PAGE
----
VioletPhillippo
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Hi,

I've just been doing a question about medical tracers.

a. Are gamma rays the most suitable as they are the most penetrating so can therefore pass through the skin and be detected outside of the body?

b. I'm not sure about this one, why wouldn't the corrected background rate need to be calculated?

e. One reason could be that the patient will only have a radioactive substance in their body for a short time which limits the damage that the radiation will cause to healthy cells. I can't think of a 2nd reason.

Any help would be really appreciated.
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uberteknik
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(Original post by VioletPhillippo)
Hi,

I've just been doing a question about medical tracers.

a. Are gamma rays the most suitable as they are the most penetrating so can therefore pass through the skin and be detected outside of the body?

b. I'm not sure about this one, why wouldn't the corrected background rate need to be calculated?

e. One reason could be that the patient will only have a radioactive substance in their body for a short time which limits the damage that the radiation will cause to healthy cells. I can't think of a 2nd reason.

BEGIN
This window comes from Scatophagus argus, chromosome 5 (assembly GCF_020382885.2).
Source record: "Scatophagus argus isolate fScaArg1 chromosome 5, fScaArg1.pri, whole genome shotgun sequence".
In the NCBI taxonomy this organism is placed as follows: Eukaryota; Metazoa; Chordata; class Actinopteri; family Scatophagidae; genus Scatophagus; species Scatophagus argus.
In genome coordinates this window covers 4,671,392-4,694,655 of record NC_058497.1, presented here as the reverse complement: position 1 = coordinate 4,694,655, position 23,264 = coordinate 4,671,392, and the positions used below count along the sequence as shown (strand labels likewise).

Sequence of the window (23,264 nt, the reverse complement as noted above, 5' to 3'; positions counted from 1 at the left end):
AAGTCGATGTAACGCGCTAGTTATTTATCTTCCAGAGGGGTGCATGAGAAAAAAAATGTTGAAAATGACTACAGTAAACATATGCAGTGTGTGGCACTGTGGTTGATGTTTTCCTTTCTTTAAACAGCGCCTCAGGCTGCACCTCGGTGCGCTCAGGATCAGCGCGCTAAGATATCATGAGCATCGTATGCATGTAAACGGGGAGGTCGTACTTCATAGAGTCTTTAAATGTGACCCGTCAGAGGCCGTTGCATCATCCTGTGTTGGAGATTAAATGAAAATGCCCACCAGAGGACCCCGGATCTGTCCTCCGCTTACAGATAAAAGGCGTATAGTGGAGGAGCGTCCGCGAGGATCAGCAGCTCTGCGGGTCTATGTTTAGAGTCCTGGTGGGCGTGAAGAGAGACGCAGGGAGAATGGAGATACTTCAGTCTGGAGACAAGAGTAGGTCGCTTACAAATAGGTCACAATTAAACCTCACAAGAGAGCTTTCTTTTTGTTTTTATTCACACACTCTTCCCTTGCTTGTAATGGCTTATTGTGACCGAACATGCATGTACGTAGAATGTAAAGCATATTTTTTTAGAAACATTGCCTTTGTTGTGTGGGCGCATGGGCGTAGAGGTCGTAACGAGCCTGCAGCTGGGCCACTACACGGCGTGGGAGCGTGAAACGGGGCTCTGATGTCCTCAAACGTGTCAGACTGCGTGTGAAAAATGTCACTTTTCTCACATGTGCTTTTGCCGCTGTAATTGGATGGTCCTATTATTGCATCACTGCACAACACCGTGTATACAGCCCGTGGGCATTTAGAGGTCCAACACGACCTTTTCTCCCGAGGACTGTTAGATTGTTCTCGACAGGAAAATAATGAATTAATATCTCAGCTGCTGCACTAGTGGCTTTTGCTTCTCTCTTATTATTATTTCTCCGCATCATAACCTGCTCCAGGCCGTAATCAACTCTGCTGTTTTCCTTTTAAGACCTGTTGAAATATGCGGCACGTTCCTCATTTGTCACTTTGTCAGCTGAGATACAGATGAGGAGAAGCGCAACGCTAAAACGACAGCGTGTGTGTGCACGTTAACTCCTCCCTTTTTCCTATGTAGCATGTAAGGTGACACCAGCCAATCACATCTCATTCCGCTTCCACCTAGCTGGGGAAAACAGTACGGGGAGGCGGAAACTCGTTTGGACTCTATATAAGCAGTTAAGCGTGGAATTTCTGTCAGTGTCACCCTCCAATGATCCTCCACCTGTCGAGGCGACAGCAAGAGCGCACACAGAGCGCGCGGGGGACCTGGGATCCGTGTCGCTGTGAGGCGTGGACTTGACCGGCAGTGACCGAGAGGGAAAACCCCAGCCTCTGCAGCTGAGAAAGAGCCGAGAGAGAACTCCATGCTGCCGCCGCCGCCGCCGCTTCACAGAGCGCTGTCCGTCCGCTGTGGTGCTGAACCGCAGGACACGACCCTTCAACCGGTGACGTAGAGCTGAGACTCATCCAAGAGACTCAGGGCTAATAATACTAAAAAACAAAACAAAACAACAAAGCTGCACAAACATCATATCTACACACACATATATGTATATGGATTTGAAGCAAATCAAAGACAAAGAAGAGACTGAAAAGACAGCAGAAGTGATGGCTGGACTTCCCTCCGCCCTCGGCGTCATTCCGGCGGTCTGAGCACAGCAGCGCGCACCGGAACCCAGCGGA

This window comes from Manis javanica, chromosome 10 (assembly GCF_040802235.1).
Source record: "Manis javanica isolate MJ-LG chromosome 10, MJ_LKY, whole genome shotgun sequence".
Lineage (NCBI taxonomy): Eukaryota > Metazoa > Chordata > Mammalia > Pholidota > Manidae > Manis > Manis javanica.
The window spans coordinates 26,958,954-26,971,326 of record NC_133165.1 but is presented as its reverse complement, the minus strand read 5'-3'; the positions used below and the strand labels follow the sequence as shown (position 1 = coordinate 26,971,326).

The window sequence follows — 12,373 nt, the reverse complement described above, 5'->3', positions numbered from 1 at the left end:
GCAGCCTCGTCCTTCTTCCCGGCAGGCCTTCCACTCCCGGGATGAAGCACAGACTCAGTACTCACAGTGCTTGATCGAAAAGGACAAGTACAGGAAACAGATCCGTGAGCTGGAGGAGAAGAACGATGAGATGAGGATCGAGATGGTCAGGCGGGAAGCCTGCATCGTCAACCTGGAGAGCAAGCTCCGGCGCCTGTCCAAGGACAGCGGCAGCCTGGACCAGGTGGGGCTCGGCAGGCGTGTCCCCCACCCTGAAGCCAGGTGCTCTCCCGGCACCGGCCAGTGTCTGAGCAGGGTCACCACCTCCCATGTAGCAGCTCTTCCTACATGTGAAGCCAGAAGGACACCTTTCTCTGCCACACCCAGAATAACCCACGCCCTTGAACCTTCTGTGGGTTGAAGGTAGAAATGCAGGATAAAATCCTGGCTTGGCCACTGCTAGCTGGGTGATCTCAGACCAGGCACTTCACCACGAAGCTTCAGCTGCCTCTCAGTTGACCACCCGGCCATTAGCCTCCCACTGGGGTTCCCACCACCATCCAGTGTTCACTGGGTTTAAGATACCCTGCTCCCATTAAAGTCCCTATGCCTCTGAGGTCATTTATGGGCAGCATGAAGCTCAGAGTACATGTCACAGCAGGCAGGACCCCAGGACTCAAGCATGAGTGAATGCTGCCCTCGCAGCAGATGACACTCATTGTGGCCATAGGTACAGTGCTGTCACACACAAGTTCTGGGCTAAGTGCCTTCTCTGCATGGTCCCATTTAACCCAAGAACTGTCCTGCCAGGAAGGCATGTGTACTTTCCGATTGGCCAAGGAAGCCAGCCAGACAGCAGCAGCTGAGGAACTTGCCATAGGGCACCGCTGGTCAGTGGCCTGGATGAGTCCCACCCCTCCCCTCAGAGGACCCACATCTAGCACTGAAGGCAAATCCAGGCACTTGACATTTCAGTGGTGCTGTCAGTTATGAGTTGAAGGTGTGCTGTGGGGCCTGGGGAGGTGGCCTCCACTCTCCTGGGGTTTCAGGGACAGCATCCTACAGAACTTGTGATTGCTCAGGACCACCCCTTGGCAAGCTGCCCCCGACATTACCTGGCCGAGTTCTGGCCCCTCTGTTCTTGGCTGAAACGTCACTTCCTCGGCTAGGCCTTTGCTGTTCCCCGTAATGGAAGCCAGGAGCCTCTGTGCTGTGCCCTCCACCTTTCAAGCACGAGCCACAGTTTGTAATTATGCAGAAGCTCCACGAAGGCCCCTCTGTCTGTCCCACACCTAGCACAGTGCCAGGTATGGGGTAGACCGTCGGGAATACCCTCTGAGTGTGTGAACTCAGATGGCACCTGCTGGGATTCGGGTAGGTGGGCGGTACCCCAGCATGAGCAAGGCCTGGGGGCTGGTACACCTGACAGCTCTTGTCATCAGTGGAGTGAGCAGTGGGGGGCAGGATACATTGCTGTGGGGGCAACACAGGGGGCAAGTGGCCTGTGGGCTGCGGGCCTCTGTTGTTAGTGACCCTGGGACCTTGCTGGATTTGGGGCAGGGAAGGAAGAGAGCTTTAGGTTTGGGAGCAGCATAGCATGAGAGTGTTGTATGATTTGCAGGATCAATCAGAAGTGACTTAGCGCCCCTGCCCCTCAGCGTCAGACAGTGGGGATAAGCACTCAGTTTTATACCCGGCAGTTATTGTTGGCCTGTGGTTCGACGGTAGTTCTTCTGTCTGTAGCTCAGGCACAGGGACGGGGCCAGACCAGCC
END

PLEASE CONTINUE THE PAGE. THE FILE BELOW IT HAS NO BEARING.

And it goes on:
Any help would be really appreciated.
a) Also: Gamma rays are relatively low ionisers and so have less cell damaging potential than beta radiation.

b) The background rate is needed to calculate the actual localised gamma emitter rate in order to determine true concentration at the cancer site.

e) Also: They are simultaneously good penetrators, so can be detected more easily through body tissue. The element producing the gamma radiation has a half life long enough to enable detection but short enough to avoid unnecessary exposure to the patient.
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VioletPhillippo
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(Original post by uberteknik)
a) Also: Gamma rays are relatively low ionisers and so have less cell damaging potential than beta radiation.

b) The background rate is needed to calculate the actual localised gamma emitter rate in order to determine true concentration at the cancer site.

e) Also: They are simultaneously good penetrators, so can be detected more easily through body tissue. The element producing the gamma radiation has a half life long enough to enable detection but short enough to avoid unnecessary exposure to the patient.
Thanks so much. The only thing I'm still not sure about is that the questions asks why it is unecessary to calculate a corrected count rate, I can't think of a reason.
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